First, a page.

By Sam Levin
By Jessica Lussenhop
By Sam Levin
By Timothy Lane
By Sam Levin
By Dennis Brown
By Chris Parker
By Sam Levin
Otherwise, we had a great trip. We ate lunch with Irene in a Detroit suburb, and she talked about her brother, painting a picture of him as a bon vivant and a bit of a rascal. Mickey hadn't told anyone in his family about Mary Ann, she said. Not that she, or any of the Lennons for that matter, doubted my story, despite the lack of an "official" introduction, as happened with Mary Ann. But had there been any skepticism, it was erased when Irene met me. The paternal genes shone through. "You've got his eyes," she said, "and his nose."
Irene gave a rundown on Mickey's family, whom she'd not seen much in the years since his death in 1982. His widow was alive and well. Two sons worked for the post office, and one is a lounge singer by night. The only daughter had married a Detroit cop. Another son worked at a Saturn plant in Tennessee. They all have spouses and children of their own. Mickey's parents had been religious; there were three priests and a nun in the immediate family. I was glad that both of my natural parents' families were Catholic. I'd done twelve years in Catholic school, both of my kids attended them, and I secretly loved the rituals of the church.
During that lunch, Irene promised to send pictures of my father, and the day the package arrived I was beside myself with excitement. I got a beer, found my glasses and went out onto the porch. The first picture, the biggest and the only color photo, blew me away. It was a portrait of Mickey in his Army dress uniform. He appeared to be nineteen or twenty and was the spit and image of me at that age. I knew he would be. The other pictures were also good: Mickey with his sisters and parents. Mickey as an altar boy. Mickey in high school, sport coat and tie, at what looks like a football game. Mickey with a group of white-smocked Japanese outside the Army mess hall, where they worked as cooks. He was a greaser. Cool. There were eighteen pictures, and in all of them where Mickey is with friends or family, he has his arms around someone and a wide grin. God, I wish I could've met him.
There was a time, in the dark ages before the Internet, when genealogists sifted through piles of records to find a family line, and if they didn't pay close attention to names and birth dates and such, they might easily be led off track. There's a story about a guy who dedicated 30 years to researching his family, only to discover that the forebear he'd focused on was unrelated after all. Unless one's ancestors kept good records, it was arduous work to re-create the generations and all their offshoots through the centuries.
By now I'd developed an avid interest in genealogy. It wasn't enough that I knew the identities of my natural parents; I wanted to go further back in the family tree. Frankly, the Internet told me precious little about the Freeman or Lennon sides, but Mary Ann had given me a fairly detailed family history that spanned five generations on her father's side, back to the immigration of newlyweds James Freeman and Catherine Manning from County Galway, Ireland, through Halifax and on to Perth, Ontario, where they farmed and raised twelve children.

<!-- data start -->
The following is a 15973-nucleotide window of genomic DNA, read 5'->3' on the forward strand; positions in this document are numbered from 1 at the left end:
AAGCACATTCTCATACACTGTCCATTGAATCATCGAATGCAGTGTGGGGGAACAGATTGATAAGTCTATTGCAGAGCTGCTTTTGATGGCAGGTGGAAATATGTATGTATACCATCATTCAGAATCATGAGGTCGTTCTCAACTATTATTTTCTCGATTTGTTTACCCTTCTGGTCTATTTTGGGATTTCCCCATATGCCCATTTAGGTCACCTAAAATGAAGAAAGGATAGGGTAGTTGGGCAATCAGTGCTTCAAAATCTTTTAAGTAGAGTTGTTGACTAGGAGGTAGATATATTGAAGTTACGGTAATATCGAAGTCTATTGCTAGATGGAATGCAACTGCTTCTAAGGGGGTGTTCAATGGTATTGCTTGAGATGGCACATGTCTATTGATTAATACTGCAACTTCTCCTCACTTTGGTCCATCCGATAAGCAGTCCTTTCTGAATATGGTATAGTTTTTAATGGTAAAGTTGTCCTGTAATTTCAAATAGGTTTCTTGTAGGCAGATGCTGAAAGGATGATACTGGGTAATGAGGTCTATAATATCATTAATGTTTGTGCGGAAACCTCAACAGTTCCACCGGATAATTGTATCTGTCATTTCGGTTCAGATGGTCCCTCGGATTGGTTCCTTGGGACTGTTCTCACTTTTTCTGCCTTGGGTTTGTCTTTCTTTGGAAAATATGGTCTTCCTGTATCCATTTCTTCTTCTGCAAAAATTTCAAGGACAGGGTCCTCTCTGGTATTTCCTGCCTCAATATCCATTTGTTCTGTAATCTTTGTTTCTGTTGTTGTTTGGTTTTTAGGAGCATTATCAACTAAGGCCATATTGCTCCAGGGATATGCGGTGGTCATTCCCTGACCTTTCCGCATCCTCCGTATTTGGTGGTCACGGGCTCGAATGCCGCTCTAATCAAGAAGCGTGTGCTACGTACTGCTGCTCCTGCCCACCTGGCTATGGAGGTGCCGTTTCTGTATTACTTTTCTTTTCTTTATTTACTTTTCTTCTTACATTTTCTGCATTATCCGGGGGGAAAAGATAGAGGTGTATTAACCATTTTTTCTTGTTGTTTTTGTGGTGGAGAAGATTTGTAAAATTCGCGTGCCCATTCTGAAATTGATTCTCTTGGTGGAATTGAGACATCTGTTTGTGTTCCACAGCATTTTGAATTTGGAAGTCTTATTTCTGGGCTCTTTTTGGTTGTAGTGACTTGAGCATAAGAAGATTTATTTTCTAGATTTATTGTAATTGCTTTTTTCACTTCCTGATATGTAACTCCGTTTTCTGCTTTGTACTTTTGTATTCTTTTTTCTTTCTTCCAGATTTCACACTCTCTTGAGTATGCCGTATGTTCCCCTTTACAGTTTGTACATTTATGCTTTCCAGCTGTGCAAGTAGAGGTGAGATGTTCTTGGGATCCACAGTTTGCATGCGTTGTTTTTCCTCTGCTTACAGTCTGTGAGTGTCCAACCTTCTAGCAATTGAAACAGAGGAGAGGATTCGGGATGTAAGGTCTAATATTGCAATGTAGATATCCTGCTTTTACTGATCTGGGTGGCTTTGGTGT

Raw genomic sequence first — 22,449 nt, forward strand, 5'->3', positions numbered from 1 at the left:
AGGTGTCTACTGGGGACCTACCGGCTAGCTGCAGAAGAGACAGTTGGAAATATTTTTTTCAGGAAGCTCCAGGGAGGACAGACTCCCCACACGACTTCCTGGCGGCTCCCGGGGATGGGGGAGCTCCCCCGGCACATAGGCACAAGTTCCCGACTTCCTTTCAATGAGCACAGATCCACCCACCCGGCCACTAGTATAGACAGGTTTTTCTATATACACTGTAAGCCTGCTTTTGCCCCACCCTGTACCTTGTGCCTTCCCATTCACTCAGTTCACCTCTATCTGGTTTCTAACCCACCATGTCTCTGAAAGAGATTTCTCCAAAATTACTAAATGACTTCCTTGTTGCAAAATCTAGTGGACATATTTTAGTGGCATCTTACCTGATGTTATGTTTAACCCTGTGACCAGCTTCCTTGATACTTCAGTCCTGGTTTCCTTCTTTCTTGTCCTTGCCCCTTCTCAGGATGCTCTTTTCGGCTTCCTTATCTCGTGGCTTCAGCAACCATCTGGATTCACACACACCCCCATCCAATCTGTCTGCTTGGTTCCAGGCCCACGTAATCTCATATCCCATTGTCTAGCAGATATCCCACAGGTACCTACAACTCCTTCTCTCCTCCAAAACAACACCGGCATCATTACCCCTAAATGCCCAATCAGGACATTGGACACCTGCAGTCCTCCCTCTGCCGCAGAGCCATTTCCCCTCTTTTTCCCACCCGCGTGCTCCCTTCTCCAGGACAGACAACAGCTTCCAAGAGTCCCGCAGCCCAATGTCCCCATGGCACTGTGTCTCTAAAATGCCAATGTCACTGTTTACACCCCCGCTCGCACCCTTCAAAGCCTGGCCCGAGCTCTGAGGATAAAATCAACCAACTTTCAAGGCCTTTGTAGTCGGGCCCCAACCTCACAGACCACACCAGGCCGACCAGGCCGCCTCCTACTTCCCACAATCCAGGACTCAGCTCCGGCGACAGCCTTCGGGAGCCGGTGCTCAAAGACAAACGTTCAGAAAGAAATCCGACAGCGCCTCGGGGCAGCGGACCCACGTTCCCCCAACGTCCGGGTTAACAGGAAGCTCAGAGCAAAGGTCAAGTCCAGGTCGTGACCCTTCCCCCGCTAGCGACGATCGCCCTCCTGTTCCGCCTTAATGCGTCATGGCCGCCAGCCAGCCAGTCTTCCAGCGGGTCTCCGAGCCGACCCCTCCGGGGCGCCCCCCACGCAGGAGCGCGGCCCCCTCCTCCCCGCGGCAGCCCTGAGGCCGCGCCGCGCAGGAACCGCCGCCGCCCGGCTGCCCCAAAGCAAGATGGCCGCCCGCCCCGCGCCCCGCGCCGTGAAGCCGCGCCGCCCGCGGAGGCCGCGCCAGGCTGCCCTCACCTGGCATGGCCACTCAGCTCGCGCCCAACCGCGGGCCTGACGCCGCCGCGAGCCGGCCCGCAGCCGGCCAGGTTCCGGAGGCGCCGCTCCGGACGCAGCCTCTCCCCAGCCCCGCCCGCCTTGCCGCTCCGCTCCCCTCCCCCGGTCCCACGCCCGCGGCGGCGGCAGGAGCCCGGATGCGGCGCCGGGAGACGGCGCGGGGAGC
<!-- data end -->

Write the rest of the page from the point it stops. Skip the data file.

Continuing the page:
Aunt Irene simply didn't know much about the Lennons. But by telling me the maiden name of her mother, my grandmother, she told me a great deal. When I visited www.ancestry.com and put in Barbara Ann MacDonnell, I was astounded. Her name was attached to a lineage that spanned seven generations, beginning with Angus Gillis, a resident of Arisaig, Scotland, circa 1740, and ending with the offspring of Mickey Lennon and wife. My name, naturally, was omitted; I didn't yet exist for them.
This particular link, Ancestry World Tree Project, subheading "MacDonald of Clanranald," was maintained by one Donald Jack MacDonald. I dashed an email to the address he'd posted, introducing myself as the bastard son of Ralph "Mickey" Lennon and explaining that I'd just learned of the names of my natural parents. For his illumination, I inserted my name in the lineage where it should have been.
I hoped to learn more about these people, I wrote. Where did they live? What were their livelihoods? Was there a detailed family history? I sent the letter at 5 o' clock on a Monday evening. The next morning, at 6:30, the phone rang.
"William? This is Mac," said an unfamiliar voice.
"MacDonald. Welcome to the clan!"
Mac is a 72-year-old retiree who lives in Pittsburgh and devotes much of his day to researching and promulgating genealogy as it pertains to him and his ever-expanding clan. In the year I've known him, he has been associated with three genealogy Web sites and sends me daily updates -- profiles of distant relatives, tidbits of news, obituaries. He was born in Saskatchewan. His people, like mine, left Scotland in the early nineteenth century for Cape Breton Island; many of his relatives still live there. Our families are intertwined, but then the same is true for most of the two dozen families of the original settlers living along the western shore of St. George Bay. In 2000, two years before we met, Mac went to Cape Breton Island and attended a family reunion on River Denys Mountain, at the church of St. Margaret of Scotland. Didn't matter if the relatives were fourth cousins thrice removed; in Mac's world, they were all cousins. I'm his cousin and he's my cousin. And without him, I'd have never gone to Cape Breton Island.
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